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Town considers “College Town District” plan
Hamden officials have proposed a different way to keep students out of residential areas.
The town is looking to create a “College Town District,” where students would shop and live off campus, away from single-family homes.
The area could be located in the Woodruff Street, Renshaw Road, Whitney Avenue and New Road section of town.
“It would be attractive for students to want to live in and attractive to other residents to go to shop or eat at,” Assistant Town Planner Daniel Kops said. “Because it wouldn’t simply be housing. It would be restaurants, shops, etc and it would be an area that would encourage development and hopefully pull students away from the single-family home areas.”
Although Kops stressed that this is a preliminary idea, he said this could alleviate issues between students and Hamden families. Students have different lifestyles from the majority of Hamden residents, Kops said, which can cause tensions. He said he still wants the university to build more dorms and still wants more students back on campus, but that this could be a solution for the students who want to live off campus.
“The problem really arises from the fact that there is no viable area for students to live together,” he said. “I’m sure you’ve seen in other municipalities if you visit friends [at different colleges,] there’s typically an area where lots of students live if you live off campus. It’s multi-family housing, it’s dense and it’s somewhat buffered from residential areas.”
Kops hopes students would want to live in this district, rather than in the neighborhoods, because they would be closer to their friends.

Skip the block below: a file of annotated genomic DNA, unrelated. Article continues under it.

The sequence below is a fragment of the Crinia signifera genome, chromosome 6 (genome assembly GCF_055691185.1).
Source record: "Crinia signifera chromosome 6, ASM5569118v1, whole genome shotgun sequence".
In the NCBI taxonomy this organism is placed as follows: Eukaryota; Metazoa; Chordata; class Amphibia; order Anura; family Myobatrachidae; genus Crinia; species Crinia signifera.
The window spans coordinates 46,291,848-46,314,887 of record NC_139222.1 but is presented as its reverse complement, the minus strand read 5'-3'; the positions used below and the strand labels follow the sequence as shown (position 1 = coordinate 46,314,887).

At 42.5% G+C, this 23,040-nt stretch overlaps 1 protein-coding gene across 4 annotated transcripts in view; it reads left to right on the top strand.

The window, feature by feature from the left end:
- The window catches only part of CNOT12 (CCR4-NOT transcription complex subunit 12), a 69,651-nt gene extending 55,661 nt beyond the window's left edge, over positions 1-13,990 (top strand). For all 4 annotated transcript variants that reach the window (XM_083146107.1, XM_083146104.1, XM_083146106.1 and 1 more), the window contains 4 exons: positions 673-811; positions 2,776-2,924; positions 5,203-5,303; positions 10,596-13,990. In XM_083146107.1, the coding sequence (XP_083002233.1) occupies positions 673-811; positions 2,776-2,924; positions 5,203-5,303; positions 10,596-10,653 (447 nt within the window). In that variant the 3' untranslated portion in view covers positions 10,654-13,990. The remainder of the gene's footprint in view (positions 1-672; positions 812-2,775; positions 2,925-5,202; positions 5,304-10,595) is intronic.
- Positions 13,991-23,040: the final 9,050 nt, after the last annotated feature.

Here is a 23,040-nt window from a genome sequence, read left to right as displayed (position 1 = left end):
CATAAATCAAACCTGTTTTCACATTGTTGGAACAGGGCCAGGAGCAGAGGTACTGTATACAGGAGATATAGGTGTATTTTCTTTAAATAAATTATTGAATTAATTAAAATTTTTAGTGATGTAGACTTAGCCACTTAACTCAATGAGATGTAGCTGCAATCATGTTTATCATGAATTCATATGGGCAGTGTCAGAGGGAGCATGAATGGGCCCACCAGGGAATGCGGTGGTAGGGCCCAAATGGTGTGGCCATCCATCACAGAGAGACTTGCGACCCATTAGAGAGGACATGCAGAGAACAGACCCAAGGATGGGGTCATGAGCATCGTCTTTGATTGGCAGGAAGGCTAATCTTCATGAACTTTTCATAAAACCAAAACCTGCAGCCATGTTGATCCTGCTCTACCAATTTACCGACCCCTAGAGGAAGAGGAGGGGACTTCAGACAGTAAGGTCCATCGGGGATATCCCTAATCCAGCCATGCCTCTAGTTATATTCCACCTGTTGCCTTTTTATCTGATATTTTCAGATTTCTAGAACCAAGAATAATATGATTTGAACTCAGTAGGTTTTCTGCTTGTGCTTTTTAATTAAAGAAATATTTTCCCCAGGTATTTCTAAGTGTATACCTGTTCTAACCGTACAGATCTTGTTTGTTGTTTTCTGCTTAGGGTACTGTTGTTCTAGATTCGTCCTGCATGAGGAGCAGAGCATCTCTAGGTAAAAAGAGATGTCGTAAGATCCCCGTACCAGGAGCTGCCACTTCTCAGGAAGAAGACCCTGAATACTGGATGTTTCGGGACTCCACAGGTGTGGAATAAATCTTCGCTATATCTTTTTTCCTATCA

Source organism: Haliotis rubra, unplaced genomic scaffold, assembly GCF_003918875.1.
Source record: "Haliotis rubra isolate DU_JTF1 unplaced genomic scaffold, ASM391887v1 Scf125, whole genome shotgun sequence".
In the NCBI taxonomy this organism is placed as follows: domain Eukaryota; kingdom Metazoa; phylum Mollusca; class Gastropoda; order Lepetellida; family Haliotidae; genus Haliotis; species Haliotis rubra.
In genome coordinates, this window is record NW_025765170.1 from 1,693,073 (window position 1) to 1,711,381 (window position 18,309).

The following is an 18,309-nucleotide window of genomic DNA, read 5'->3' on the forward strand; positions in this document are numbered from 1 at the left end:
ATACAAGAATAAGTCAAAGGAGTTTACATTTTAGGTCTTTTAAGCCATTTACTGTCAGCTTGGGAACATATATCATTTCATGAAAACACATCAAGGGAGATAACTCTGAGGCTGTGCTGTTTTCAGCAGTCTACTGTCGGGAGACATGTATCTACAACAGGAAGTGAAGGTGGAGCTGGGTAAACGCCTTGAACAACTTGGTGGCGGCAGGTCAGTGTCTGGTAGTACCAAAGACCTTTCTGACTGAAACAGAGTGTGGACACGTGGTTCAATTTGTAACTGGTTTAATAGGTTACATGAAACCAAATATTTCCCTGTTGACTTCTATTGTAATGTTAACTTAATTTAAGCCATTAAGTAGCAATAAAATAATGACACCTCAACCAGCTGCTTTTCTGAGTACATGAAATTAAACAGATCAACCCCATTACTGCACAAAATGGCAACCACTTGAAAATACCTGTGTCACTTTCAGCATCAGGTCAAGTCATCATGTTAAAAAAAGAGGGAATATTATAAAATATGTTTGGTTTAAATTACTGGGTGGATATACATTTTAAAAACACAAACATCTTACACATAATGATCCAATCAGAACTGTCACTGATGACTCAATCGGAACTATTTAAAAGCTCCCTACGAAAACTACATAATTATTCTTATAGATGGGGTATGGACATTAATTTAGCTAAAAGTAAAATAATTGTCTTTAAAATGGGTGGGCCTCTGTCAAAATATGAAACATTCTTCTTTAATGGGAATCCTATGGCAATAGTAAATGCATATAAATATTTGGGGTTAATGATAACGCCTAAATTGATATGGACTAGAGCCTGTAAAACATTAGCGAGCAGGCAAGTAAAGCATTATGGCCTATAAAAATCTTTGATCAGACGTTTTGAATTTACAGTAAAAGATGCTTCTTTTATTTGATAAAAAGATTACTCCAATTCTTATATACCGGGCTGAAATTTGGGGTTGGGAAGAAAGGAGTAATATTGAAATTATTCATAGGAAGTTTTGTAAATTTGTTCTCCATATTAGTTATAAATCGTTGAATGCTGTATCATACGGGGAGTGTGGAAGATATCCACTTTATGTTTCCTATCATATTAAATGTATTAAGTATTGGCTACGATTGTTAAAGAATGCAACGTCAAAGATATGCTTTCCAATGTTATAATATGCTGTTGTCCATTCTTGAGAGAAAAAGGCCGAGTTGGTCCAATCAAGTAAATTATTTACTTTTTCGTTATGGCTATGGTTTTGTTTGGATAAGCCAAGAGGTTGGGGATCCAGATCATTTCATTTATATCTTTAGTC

“Their friends are always in walking distance rather than having to get in their car,” Kops said. “It also might be safer on a Saturday night when sometimes they go out to parties that are elsewhere and they’re driving when they shouldn’t be.”
But freshman Tyler Rubeor said he does not like the idea of the “College Town District.”
“I don’t really think it’s fair to restrict where students live as long as they’re paying rent and remembers the society they should be able to live where they want,” he said.
Kops said students would still be allowed to live in off-campus houses outside of the district, as long as these homes were already permitted for student use. With the implementation of the “College Town District,” the commission would no longer give student-housing permits for homes outside the district.
“It’s not forcing anyone out of where they’re living now,” he said. “It’s not forcing property owners to sell their property because it can’t be used for a rental. But it says, if the language is approved, it would stop the issuing of new permits in the single family residential zones.”
Kops also believes the district could attract stores and restaurants, which would benefit both Hamden residents and students.
He said Quinnipiac has expressed interest in a district like this in the past. President Lahey said in an interview with The Chronicle in November 2013 that he wanted to make Northern Hamden a college town.
Freshman Nicole Monce said she liked the idea of a “College Town District.”
“The juniors or seniors who are living off campus could all be in the same area, kind of like giving them an on-campus experience living together, but it’s off campus,” she said.
Senior Wil Penn thought a “College Town District” would help eliminate conflicts between students and residents, but he said he would not want to live in this district. He said this is because he would be worried the university and the police would target this area to discipline partying students.
“I think that’s what pushes a lot of students to live off campus,” he said. “You know the fact that they don’t have a [resident assistant] 10 feet down the hallway and that the cops don’t know exactly where they live and it kind of provides that private feel of living in a home.”
To create a “College Town District,” the Hamden Planning and Zoning Commission would have to vote to change its zoning map. The town planners need to look at what other towns do and draft an amendment to present to the commission. This may take months, Kops said.
“The devil’s in the details,” he said. “It’s going to take us a while to come up with something that makes sense to move forward.”